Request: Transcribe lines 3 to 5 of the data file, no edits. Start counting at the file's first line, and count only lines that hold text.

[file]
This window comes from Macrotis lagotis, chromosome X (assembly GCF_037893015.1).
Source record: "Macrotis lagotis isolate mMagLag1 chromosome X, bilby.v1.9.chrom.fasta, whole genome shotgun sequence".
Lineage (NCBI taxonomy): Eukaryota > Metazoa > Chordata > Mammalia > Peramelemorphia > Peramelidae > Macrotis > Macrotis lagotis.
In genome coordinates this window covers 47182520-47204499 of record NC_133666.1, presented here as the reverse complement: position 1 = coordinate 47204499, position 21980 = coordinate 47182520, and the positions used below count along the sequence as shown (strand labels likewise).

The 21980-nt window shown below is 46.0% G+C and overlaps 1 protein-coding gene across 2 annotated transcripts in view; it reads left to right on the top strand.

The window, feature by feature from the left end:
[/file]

Lineage (NCBI taxonomy): Eukaryota > Metazoa > Chordata > Mammalia > Peramelemorphia > Peramelidae > Macrotis > Macrotis lagotis.
In genome coordinates this window covers 47182520-47204499 of record NC_133666.1, presented here as the reverse complement: position 1 = coordinate 47204499, position 21980 = coordinate 47182520, and the positions used below count along the sequence as shown (strand labels likewise).

The 21980-nt window shown below is 46.0% G+C and overlaps 1 protein-coding gene across 2 annotated transcripts in view; it reads left to right on the top strand.